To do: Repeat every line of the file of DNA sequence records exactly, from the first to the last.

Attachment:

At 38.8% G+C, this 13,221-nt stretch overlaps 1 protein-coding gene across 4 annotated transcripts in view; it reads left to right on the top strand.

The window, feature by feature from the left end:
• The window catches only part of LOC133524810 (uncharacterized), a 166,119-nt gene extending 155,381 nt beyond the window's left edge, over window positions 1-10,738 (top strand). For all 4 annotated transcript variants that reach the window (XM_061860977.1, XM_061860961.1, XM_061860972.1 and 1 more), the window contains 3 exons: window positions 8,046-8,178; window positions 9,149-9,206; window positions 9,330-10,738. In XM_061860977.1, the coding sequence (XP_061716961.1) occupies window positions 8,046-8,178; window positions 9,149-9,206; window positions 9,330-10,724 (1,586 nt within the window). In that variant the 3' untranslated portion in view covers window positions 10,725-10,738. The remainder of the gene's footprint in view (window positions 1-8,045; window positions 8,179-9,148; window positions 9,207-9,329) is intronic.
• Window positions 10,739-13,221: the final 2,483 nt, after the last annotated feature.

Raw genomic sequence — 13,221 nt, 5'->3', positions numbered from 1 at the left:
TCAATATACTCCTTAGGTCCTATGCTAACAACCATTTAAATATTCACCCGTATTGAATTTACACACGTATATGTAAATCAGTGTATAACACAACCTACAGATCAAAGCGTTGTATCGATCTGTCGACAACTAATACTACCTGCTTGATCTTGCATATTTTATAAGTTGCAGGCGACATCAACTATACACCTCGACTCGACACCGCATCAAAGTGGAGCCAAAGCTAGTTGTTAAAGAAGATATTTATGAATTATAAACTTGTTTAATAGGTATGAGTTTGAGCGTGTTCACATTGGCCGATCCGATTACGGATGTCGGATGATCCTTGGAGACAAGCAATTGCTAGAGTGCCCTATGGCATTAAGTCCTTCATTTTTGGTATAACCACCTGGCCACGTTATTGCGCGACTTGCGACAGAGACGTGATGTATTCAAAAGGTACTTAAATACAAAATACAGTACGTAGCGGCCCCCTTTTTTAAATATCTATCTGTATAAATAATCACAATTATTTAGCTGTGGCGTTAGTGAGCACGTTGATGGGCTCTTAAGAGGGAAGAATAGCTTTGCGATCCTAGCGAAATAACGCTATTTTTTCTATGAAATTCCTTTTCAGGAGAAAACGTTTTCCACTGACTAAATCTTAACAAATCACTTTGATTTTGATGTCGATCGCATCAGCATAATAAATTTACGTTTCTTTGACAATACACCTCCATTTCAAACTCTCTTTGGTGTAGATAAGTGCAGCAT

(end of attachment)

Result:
At 38.8% G+C, this 13,221-nt stretch overlaps 1 protein-coding gene across 4 annotated transcripts in view; it reads left to right on the top strand.

The window, feature by feature from the left end:
• The window catches only part of LOC133524810 (uncharacterized), a 166,119-nt gene extending 155,381 nt beyond the window's left edge, over window positions 1-10,738 (top strand). For all 4 annotated transcript variants that reach the window (XM_061860977.1, XM_061860961.1, XM_061860972.1 and 1 more), the window contains 3 exons: window positions 8,046-8,178; window positions 9,149-9,206; window positions 9,330-10,738. In XM_061860977.1, the coding sequence (XP_061716961.1) occupies window positions 8,046-8,178; window positions 9,149-9,206; window positions 9,330-10,724 (1,586 nt within the window). In that variant the 3' untranslated portion in view covers window positions 10,725-10,738. The remainder of the gene's footprint in view (window positions 1-8,045; window positions 8,179-9,148; window positions 9,207-9,329) is intronic.
• Window positions 10,739-13,221: the final 2,483 nt, after the last annotated feature.

Raw genomic sequence — 13,221 nt, 5'->3', positions numbered from 1 at the left:
TCAATATACTCCTTAGGTCCTATGCTAACAACCATTTAAATATTCACCCGTATTGAATTTACACACGTATATGTAAATCAGTGTATAACACAACCTACAGATCAAAGCGTTGTATCGATCTGTCGACAACTAATACTACCTGCTTGATCTTGCATATTTTATAAGTTGCAGGCGACATCAACTATACACCTCGACTCGACACCGCATCAAAGTGGAGCCAAAGCTAGTTGTTAAAGAAGATATTTATGAATTATAAACTTGTTTAATAGGTATGAGTTTGAGCGTGTTCACATTGGCCGATCCGATTACGGATGTCGGATGATCCTTGGAGACAAGCAATTGCTAGAGTGCCCTATGGCATTAAGTCCTTCATTTTTGGTATAACCACCTGGCCACGTTATTGCGCGACTTGCGACAGAGACGTGATGTATTCAAAAGGTACTTAAATACAAAATACAGTACGTAGCGGCCCCCTTTTTTAAATATCTATCTGTATAAATAATCACAATTATTTAGCTGTGGCGTTAGTGAGCACGTTGATGGGCTCTTAAGAGGGAAGAATAGCTTTGCGATCCTAGCGAAATAACGCTATTTTTTCTATGAAATTCCTTTTCAGGAGAAAACGTTTTCCACTGACTAAATCTTAACAAATCACTTTGATTTTGATGTCGATCGCATCAGCATAATAAATTTACGTTTCTTTGACAATACACCTCCATTTCAAACTCTCTTTGGTGTAGATAAGTGCAGCAT